Do you or your school have any exciting football traditions? A neat tradition we have here at UK during football games and basketball games is singing along with the song, “Zombie Nation.” After all the “ohs,” we all scream, “WE ARE UK!” Also after every first down, our announcer will say, “And that’s another…” everyone yells, “First Down Kentucky!”. It’s awesome to hear everyone yelling these things in unison! Any local bands that you think are especially up and coming? Korey Hunt. He sounds like a unique blend of Keith Urban meets Jason Aldean . He knows how to sing and play with soul while being fun and entertaining all the while. Whether you want an uplifting song or one to simply drink along to, Korey can do it! His talent is out of this world. He plays a lot on Thursday nights at the Paddock or Tin Roof here in Lexington.

SEC Tailgaters Wanted

November 19, 2011 UGA V. UK Athens,Georgia

December 3, 2011 SEC Championship Atlanta,Georgia

November 25, 2011 LSU V. ARK Baton Rouge, Louisiana

January 9, 2012 National Championship!




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t doesn’t get much better than beautiful weather, luscious Southern food, and a plethora of amazing live music. Add in the fact, that all the fun, benefits kids in need, and we’re cooking up a recipe for one amazing time. Events like these showcase the power that good music and good people can keep on positively impacting our communities.

Zac Brown Band hosted the Southern Ground Music & Food Festival at Blackbaud Stadium on beautiful Daniel Island, SC. With more than 30 bands and musicians, including My Morning Jacket, Train, Eric Church, Brett Dennen, Steel Pulse and Sonia Leigh, performing on two stages over the course of three days, the festival offered fans the opportunity to grub out on an array of local cuisines such as smoked ribs from Fiery Ron’s Home Team BBQ, delicious wings and tenders from Hubee D’s, and traditional shrimp and grits from Queen Anne’s Revenge.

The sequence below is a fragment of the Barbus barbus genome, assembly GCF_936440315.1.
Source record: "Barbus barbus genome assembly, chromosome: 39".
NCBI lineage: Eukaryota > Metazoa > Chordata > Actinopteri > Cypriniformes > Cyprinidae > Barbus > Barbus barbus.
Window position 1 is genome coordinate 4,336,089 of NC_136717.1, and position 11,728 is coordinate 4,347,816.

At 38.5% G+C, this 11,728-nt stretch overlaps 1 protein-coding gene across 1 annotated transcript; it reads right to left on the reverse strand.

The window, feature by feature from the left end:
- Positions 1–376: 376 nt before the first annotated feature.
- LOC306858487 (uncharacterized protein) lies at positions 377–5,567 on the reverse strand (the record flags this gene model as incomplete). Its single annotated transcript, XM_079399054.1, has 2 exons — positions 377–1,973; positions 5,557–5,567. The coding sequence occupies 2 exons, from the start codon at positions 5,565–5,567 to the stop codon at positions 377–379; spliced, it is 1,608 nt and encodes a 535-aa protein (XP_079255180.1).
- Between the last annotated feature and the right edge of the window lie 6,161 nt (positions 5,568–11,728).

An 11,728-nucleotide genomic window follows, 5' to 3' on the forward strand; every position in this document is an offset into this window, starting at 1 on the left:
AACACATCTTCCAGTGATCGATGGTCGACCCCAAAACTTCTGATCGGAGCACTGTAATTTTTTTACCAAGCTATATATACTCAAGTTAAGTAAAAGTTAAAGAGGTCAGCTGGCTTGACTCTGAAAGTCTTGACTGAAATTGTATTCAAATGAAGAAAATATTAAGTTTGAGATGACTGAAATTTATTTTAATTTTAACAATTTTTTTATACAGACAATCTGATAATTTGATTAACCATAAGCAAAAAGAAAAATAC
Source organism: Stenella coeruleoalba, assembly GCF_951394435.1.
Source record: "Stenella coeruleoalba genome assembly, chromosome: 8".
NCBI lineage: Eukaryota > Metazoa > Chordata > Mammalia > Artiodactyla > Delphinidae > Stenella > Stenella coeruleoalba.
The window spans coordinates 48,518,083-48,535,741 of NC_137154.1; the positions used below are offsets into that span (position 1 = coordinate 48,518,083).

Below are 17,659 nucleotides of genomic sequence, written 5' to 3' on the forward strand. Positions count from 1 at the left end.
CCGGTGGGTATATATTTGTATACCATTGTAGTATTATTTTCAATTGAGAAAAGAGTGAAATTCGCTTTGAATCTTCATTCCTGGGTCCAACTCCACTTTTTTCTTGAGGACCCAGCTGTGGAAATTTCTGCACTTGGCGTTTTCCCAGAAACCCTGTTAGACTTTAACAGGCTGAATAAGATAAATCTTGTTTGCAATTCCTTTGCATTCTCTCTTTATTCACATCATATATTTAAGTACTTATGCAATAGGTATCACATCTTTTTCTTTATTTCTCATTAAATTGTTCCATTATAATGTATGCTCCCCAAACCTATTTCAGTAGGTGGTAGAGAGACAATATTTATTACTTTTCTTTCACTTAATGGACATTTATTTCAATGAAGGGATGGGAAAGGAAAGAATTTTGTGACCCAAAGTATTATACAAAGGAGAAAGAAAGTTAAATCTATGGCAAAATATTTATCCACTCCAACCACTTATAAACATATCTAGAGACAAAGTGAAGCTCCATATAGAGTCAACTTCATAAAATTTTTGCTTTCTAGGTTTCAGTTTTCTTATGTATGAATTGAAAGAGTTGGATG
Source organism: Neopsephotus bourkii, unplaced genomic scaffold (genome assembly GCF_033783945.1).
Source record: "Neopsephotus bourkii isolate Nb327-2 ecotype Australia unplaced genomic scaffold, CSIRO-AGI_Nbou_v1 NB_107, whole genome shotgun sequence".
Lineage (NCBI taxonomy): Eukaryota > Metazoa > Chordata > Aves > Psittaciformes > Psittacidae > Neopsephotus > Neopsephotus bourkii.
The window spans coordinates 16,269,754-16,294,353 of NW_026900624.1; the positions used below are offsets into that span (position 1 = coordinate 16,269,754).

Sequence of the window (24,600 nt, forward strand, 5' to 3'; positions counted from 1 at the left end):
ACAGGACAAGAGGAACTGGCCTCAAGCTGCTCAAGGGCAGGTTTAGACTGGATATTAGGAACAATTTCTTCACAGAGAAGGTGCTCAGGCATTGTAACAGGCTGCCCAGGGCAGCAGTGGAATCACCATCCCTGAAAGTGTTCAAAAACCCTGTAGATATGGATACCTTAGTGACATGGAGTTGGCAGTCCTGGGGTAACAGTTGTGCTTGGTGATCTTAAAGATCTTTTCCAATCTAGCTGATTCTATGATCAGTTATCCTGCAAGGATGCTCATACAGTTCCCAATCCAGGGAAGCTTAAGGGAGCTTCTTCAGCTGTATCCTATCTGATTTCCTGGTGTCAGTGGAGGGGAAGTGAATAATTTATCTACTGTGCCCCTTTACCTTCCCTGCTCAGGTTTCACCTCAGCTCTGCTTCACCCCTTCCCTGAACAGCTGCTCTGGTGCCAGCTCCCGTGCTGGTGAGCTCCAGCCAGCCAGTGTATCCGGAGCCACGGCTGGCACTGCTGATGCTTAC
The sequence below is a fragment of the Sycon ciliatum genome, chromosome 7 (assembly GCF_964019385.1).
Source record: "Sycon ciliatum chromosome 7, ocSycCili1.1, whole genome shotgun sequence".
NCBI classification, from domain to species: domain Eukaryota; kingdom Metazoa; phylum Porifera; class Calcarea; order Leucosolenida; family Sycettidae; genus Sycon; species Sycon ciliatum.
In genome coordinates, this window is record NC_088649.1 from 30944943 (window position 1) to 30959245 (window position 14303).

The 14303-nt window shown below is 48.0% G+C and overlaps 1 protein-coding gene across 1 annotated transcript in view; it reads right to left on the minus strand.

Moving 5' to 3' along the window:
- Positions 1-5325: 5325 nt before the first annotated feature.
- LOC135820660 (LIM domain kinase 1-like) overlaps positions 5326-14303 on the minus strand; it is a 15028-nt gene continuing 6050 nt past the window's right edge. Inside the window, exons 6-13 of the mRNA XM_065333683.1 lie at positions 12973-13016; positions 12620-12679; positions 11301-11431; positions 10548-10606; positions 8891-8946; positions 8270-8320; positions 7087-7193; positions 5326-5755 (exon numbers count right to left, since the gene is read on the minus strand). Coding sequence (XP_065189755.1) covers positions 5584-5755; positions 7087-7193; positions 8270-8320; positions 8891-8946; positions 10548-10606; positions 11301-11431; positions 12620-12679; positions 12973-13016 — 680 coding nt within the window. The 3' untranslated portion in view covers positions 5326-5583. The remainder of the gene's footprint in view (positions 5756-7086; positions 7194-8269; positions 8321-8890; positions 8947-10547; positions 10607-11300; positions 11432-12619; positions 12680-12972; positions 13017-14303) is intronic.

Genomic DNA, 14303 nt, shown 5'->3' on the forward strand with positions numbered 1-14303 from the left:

In between relaxing on the lawn and perusing through an assortment of jewelry, clothing and artwork at the vendor village, attendees never missed out on a minute of the music. As one group finished on one stage, the next band immediately filled the silent gap on the other side of the field. A perfect setup for what was a great weekend for fans of all kinds of music ranging from country, blues, reggae, bluegrass, jam and jazz.

Even amidst all of the entertainment taking place around the venue, the Camp Southern Ground tent was where the true meaning and spirit of the event was hanging out. During the festival, folks could stop by to find out about the camp’s mission and what they could do to help achieve the necessary funding to get it all started. Still in its ground breaking stages, Zac Brown and his dedicated partners hope to turn this 500-acre plot of land south of Atlanta, GA into a camp that will open new doors and possibilities for kids with neurobehavioral and learning disabilities such as ADD/ADHD, autism and dyslexia. Even though

the camp has yet to become a completed project, the determination, drive and vision of all those involved presses onward.

Whether it was the funk influence on Nic Cowan’s country rock or the indie inspired acoustic lullabies of Blind Pilot, each artist’s unique abilities brought fans of all ages and backgrounds together for a great cause. From the soulful groans and twang of Joe McGuinness to the shredding guitars and fun-filled folk of The Wood Brothers, the Southern Ground Music and Food Festival treated fans to a weekend of time well spent, in hopes of achieving a goal worth obtaining. May the music never cease to inspire.


Profile for Found: Music Uncovered Magazine

The Giving Issue  

The Music Initiative presents artists who give back.

The Giving Issue  

The Music Initiative presents artists who give back.